After 12 years of mothering, I think I can definitively say that the dirtiest thing in the whole world is a 2-year-old on a camping trip.
We went camping this weekend and it was the most bizarre thing: we arrived at the campsite squeaky clean, unbuckled the 2-year-old to let him out of the car, and then turned around and BOOM. He looked just like the tar baby. He was absolutely filthy the entire weekend, no matter what we did.
|Only 2/3 of these children are ours. We went camping with friends.|
The day we came home from camping, we were hot, tired, and most of all, slightly damp. The last thing we wanted to do was unpack. But we knew we weren't going to get any more motivated as the days went by, so we did all the laundry and put everything away that very day.
When I looked out the window and saw Phillip not only unpacking the vehicles but vacuuming them out, I've never been so in love.
Even though I did a thorough clean-out in the spring, somehow he found ticket stubs in there from visiting the aquarium in February. The van desperately needed his help.
For the last few weeks I've been working out with my girls in the morning to a YouTube video of their choice. One of their most recent picks was this one:
Power Girl fitness is a "for kids, by kids" workout so at first I wasn't sure if I'd get anything out of it, but I figured it was still together time with my daughters and they could benefit from doing a workout led by a positive role model around their age.
Little 10-year-old Jessy looks sweet, but that chick must have glutes made of iron. I woke up the next morning and my rear end felt like it was on fire.
I knew I wasn't in the best shape but it's still humbling to get your butt kicked by a 4th grader.
Our oldest girls had the time of their lives visiting Harry Potter World with their aunts this week.
When you take kids to the airport to fly as 'unaccompanied minors,' you have to talk to the person at the desk and get a boarding pass for yourself, too. Otherwise you can't get through security to bring them to their gate.
I'd brought the baby with me, who also needed a pass, but no big deal. The ticketing agent could get him one if I could just answer a few questions.
Things were going fine until she said "And what's his middle name?" and I couldn't remember. My mind was entirely blank. Was it Jacob? Lancelot? Bilbo? I had no idea. They all sounded equally possible, to be honest. I stood there for what felt like a very long time before my daughter came up with the answer.
In my defense, I was tired and have never needed to use his middle name other than to write it on his birth certificate form when he was born, and that was months ago. I can't even remember what I had for breakfast this morning.
Question: why can girls use boy stuff but not the other way around?
Soccer season is starting up again, and since we have multiple kids playing soccer we keep a giant box of cleats of all sizes in our attic. It's like a shoe store up there, basically.
Anyway, the only cleats in my son's size had a pink swoosh on them. And frankly, I'm ticked that I can't send him in pink cleats. I mean, I know I can, but he'd feel self-conscious about it and probably get teased.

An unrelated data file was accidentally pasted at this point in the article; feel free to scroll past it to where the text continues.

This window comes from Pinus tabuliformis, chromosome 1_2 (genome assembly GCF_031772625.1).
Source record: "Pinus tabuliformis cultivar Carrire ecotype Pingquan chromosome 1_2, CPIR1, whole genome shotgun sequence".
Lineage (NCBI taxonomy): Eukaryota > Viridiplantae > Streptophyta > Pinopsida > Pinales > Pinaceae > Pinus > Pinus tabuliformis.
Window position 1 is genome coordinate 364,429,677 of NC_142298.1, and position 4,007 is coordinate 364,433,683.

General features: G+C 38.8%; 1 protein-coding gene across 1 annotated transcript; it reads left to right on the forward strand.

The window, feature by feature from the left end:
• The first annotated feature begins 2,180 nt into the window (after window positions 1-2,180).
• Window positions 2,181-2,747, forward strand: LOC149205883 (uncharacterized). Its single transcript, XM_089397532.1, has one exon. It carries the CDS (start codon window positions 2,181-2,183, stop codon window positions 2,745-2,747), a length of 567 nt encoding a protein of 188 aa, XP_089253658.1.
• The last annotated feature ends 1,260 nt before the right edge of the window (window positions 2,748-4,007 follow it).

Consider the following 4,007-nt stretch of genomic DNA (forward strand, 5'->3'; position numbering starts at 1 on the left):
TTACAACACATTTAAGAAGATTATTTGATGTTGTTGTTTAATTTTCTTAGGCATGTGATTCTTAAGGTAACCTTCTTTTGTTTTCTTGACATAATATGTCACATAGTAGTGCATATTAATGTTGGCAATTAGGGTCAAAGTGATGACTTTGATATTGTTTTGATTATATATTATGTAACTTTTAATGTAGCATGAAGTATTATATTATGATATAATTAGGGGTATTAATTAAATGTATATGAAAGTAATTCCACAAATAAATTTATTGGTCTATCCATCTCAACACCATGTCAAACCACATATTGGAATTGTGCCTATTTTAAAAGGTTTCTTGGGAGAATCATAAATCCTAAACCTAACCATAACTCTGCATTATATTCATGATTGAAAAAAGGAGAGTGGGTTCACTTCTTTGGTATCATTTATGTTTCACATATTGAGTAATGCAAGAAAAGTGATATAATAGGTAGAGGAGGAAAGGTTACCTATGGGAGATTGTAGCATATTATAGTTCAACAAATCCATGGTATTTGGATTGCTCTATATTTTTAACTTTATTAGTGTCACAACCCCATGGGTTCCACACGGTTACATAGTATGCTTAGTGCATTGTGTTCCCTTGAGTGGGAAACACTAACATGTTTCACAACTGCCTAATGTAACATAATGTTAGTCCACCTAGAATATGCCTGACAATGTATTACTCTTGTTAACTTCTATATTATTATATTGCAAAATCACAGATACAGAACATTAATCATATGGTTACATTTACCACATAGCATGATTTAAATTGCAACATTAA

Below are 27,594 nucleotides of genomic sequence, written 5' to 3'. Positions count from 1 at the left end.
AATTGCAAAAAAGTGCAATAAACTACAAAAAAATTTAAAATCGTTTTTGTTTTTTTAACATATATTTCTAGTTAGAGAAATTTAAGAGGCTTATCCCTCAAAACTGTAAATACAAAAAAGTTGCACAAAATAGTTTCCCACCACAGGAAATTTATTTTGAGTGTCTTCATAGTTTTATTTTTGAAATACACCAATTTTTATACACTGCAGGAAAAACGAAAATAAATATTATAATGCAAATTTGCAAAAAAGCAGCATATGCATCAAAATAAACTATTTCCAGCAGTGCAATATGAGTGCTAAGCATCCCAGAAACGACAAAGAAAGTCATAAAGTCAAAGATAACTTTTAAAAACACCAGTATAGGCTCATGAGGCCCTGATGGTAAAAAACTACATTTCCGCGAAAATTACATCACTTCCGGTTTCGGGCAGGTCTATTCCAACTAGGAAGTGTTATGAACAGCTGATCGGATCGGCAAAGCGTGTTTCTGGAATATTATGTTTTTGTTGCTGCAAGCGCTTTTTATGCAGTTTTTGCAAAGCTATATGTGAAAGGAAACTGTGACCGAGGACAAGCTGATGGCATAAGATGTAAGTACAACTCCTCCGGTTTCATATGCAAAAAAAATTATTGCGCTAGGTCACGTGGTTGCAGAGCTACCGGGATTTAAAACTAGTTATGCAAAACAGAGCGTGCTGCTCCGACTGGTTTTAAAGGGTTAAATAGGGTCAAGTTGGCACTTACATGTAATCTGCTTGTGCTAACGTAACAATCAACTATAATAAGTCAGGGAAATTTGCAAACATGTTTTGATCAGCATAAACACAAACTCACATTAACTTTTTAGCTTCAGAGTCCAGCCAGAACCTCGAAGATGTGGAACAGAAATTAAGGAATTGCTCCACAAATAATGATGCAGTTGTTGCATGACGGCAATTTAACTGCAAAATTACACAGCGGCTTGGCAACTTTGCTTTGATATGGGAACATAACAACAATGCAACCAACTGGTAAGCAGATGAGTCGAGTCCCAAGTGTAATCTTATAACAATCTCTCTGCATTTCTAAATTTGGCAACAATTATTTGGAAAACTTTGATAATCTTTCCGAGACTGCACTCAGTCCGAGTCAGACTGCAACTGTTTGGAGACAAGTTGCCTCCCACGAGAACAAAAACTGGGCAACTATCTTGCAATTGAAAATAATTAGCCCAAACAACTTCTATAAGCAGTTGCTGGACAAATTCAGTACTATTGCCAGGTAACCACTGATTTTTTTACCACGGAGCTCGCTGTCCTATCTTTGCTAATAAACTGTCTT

Yes, I'm mostly annoyed because I'm a cheapskate and I have to go buy new cleats when there's already a perfectly good pair in the attic. But it's also about sexism. Read this article if you don't know what I mean.
It seems like women have made a lot of progress in the last 50 years, but after reading that article I wasn't so sure.
I was showering in the morning when my 4-year-old came in to tell me that her 2-year-old brother had a bloody nose.
Panicking, I fumbled to turn off the water, imagining something like this happening all over the living room rug.
"Go hold a tissue to his nose until I get there!" I yelled.
"I did," she answered calmly. "It's done bleeding now. He got some on his shirt so I put a new one on him. The other one is soaking in the sink. I'll try to remember to take it out tomorrow."
Then she left the room.
After I finished my shower, I immediately started planning a vacation to Tahiti because I am so obviously not needed around here anymore.
I was taking the kids hiking. As soon as we pulled into the parking area of a local trail, a few of the older kids disappeared to the Port-a-Potty.
I was getting the younger kids out of the van when a lady came out of the woods walking her dog and approached the car next to me. Giving my family a glance, she said, "You have four children?"
"Actually, I have six," I said cheerfully, bracing myself for the backlash because that's so crazy and don't I know where babies come from and what about my environmental footprint, and blah, blah, blah. I've heard it before.
"You are so lucky," she smiled, and got in her car with her dog and left.
And do you know what? I am lucky. It's easy to take the 6 amazing little people in my house for granted. But children are a blessing. Not much else besides family even matters much in the long run.
No matter what your family's size or shape, I want you to look right at them today and repeat after me: "I am so lucky."
Because you are.